Conventional manual wheelchairs are generally equipped with sling backrests to be easily folded. It is clinically accepted that sitting in sling backrests may affect the posture of the users (1-4). In fact, they may produce kyphosis and posterior tilting of the pelvis that can lead to back and neck pain, and even to long-term deformities of the spine and pelvis (1). Moreover, sling backrests do not provide enough lateral trunk support to prevent, manage, or correct trunk-alignment problems. Because of this, conventional sling backrests are often replaced by other types. In Quebec province, one of the most recommended backrests to improve posture and comfort is the combination of a back cushion on a rigid support (RS; see Figure 1a). Valiquette and Audet (5) reported that, from a posture standpoint, it is generally accepted that RS cushions represent better solutions than the sling type for users who need more posterior and lateral trunk support. In fact, the RS is clinically recognized to produce more uniform pressure distribution throughout the backrest, allow better accommodation of a variety of back shapes, and provide more comfort (6,7).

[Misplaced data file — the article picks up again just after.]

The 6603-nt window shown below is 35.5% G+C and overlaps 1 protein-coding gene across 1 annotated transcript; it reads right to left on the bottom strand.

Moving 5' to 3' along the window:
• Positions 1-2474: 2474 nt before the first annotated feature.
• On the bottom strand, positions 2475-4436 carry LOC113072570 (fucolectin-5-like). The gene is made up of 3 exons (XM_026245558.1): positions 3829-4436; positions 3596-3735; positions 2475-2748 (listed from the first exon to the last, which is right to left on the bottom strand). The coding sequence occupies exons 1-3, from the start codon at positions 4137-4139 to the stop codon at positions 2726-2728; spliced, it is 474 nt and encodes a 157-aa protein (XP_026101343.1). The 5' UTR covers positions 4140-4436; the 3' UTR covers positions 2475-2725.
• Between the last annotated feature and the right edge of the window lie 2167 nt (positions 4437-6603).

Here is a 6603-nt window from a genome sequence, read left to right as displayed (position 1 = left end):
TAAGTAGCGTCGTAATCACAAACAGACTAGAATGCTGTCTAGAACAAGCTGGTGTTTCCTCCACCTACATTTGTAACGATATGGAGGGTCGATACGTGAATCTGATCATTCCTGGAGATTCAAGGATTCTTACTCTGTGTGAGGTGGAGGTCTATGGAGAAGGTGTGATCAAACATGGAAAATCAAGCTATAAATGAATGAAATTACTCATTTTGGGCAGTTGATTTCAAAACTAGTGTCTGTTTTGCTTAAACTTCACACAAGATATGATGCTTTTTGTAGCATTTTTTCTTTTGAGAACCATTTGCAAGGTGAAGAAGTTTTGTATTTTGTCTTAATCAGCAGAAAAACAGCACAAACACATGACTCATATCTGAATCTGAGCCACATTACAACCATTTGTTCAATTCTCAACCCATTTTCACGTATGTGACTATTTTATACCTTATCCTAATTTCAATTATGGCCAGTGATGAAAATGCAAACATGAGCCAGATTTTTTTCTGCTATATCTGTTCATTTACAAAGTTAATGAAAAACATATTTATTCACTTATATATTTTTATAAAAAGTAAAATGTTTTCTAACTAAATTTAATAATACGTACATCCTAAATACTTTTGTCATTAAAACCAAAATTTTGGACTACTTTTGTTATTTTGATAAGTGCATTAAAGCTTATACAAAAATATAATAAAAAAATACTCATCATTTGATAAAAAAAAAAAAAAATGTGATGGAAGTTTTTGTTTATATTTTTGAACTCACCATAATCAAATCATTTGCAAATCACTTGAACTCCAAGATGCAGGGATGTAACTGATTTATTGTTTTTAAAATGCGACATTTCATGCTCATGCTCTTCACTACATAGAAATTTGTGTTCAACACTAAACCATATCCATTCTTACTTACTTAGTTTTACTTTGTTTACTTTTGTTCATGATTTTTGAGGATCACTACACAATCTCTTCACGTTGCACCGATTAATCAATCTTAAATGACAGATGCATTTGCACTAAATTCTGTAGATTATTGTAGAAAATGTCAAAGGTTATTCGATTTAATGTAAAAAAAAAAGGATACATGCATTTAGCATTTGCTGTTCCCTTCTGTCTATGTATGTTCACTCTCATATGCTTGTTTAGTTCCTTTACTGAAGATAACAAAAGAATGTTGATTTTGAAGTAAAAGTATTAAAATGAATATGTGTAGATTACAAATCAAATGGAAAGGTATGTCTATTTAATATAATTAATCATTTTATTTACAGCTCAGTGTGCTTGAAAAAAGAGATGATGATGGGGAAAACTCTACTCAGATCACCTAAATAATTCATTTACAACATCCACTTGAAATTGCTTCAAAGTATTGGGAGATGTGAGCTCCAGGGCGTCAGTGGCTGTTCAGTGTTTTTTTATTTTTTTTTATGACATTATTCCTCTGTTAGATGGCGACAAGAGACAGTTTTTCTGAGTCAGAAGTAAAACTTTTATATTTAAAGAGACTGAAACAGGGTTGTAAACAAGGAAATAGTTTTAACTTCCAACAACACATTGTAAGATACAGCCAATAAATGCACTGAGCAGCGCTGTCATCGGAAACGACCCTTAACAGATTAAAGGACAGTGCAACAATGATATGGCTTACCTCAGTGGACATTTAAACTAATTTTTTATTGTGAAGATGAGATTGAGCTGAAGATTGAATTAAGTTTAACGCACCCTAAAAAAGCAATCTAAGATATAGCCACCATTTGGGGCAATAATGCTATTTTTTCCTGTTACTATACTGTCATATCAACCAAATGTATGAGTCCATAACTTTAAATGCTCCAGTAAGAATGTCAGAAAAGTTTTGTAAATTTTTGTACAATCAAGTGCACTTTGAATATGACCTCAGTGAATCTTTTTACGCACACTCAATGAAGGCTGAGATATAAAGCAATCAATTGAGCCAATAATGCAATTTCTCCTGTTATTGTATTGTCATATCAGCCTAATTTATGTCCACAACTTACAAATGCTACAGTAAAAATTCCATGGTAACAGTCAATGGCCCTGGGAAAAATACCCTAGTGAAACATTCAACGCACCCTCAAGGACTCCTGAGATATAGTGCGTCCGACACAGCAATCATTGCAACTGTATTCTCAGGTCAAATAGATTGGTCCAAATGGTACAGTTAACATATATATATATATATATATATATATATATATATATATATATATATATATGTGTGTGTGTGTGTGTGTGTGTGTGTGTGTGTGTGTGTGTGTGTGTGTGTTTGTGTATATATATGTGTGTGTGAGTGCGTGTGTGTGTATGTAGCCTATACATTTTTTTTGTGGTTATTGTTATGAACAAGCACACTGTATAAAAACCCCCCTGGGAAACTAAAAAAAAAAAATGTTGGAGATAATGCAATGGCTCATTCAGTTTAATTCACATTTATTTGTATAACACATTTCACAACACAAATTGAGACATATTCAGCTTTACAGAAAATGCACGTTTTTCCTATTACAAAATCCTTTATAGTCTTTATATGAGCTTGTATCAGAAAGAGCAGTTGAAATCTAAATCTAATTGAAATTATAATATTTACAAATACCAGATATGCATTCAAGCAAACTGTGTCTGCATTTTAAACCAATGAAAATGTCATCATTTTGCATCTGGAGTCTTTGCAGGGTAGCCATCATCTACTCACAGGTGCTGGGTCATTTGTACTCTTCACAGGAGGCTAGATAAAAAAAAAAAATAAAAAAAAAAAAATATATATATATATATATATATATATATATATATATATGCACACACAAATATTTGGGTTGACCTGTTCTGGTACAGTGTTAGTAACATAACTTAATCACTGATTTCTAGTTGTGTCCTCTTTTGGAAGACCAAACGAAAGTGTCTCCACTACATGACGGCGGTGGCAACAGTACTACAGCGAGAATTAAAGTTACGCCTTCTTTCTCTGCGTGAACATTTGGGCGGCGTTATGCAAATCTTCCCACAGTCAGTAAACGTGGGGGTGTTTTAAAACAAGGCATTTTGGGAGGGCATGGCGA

Wheelchair backrests commonly used to replace the conventional sling backrests in Quebec province: RS, a back cushion on a rigid support (Promed Inc.).
Harms (2) evaluated posture and comfort of 30 subjects, 15 with impairments and 15 controls, in three types of wheelchair seats and backrests: sling seat and backrest; seat and backrest cushions chamfered to fit into the cavities of the slings; and the RS. Using a series of probes that could be passed through holes made in each backrest, she measured the spinal profile of each subject. To evaluate comfort, a questionnaire was used that focused on different regions of the back and seat. Harms found significant differences in the back profile adopted by the subjects in the three chairs: all showed a kyphotic lumbar attitude while seated in the slings and a lordosis in the other two types. Most found that the slings were the least comfortable.